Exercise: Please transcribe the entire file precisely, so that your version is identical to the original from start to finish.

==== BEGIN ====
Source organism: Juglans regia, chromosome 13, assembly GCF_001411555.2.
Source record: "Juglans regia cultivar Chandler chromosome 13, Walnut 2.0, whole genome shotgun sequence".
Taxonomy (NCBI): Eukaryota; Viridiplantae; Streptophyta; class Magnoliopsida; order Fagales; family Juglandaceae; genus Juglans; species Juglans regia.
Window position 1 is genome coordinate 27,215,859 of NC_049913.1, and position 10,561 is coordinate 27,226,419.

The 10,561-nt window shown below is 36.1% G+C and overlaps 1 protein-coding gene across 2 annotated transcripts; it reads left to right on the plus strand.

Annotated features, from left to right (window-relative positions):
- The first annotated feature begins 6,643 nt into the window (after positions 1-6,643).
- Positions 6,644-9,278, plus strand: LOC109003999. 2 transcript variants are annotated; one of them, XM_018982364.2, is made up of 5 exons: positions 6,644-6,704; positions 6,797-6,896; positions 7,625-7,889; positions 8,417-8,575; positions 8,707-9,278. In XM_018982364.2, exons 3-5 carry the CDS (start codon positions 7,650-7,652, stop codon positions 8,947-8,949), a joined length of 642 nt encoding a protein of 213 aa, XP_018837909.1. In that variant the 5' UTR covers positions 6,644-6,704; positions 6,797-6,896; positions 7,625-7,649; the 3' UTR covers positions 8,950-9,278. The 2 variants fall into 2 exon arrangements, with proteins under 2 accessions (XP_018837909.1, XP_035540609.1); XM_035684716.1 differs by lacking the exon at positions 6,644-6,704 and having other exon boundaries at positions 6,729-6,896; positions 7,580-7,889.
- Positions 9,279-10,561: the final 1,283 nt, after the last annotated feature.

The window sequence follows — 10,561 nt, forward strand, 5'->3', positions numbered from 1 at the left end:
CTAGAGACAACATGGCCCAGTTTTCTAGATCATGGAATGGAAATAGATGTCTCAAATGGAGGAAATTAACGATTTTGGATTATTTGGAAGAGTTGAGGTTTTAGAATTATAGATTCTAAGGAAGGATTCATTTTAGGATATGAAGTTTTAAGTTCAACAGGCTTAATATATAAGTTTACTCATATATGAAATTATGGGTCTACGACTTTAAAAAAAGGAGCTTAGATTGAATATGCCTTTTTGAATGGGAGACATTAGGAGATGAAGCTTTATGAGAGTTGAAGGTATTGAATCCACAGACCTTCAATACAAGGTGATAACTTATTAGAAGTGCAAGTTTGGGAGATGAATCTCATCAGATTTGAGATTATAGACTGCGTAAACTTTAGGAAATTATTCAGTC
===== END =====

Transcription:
Source organism: Juglans regia, chromosome 13, assembly GCF_001411555.2.
Source record: "Juglans regia cultivar Chandler chromosome 13, Walnut 2.0, whole genome shotgun sequence".
Taxonomy (NCBI): Eukaryota; Viridiplantae; Streptophyta; class Magnoliopsida; order Fagales; family Juglandaceae; genus Juglans; species Juglans regia.
Window position 1 is genome coordinate 27,215,859 of NC_049913.1, and position 10,561 is coordinate 27,226,419.

The 10,561-nt window shown below is 36.1% G+C and overlaps 1 protein-coding gene across 2 annotated transcripts; it reads left to right on the plus strand.

Annotated features, from left to right (window-relative positions):
- The first annotated feature begins 6,643 nt into the window (after positions 1-6,643).
- Positions 6,644-9,278, plus strand: LOC109003999. 2 transcript variants are annotated; one of them, XM_018982364.2, is made up of 5 exons: positions 6,644-6,704; positions 6,797-6,896; positions 7,625-7,889; positions 8,417-8,575; positions 8,707-9,278. In XM_018982364.2, exons 3-5 carry the CDS (start codon positions 7,650-7,652, stop codon positions 8,947-8,949), a joined length of 642 nt encoding a protein of 213 aa, XP_018837909.1. In that variant the 5' UTR covers positions 6,644-6,704; positions 6,797-6,896; positions 7,625-7,649; the 3' UTR covers positions 8,950-9,278. The 2 variants fall into 2 exon arrangements, with proteins under 2 accessions (XP_018837909.1, XP_035540609.1); XM_035684716.1 differs by lacking the exon at positions 6,644-6,704 and having other exon boundaries at positions 6,729-6,896; positions 7,580-7,889.
- Positions 9,279-10,561: the final 1,283 nt, after the last annotated feature.

The window sequence follows — 10,561 nt, forward strand, 5'->3', positions numbered from 1 at the left end:
CTAGAGACAACATGGCCCAGTTTTCTAGATCATGGAATGGAAATAGATGTCTCAAATGGAGGAAATTAACGATTTTGGATTATTTGGAAGAGTTGAGGTTTTAGAATTATAGATTCTAAGGAAGGATTCATTTTAGGATATGAAGTTTTAAGTTCAACAGGCTTAATATATAAGTTTACTCATATATGAAATTATGGGTCTACGACTTTAAAAAAAGGAGCTTAGATTGAATATGCCTTTTTGAATGGGAGACATTAGGAGATGAAGCTTTATGAGAGTTGAAGGTATTGAATCCACAGACCTTCAATACAAGGTGATAACTTATTAGAAGTGCAAGTTTGGGAGATGAATCTCATCAGATTTGAGATTATAGACTGCGTAAACTTTAGGAAATTATTCAGTC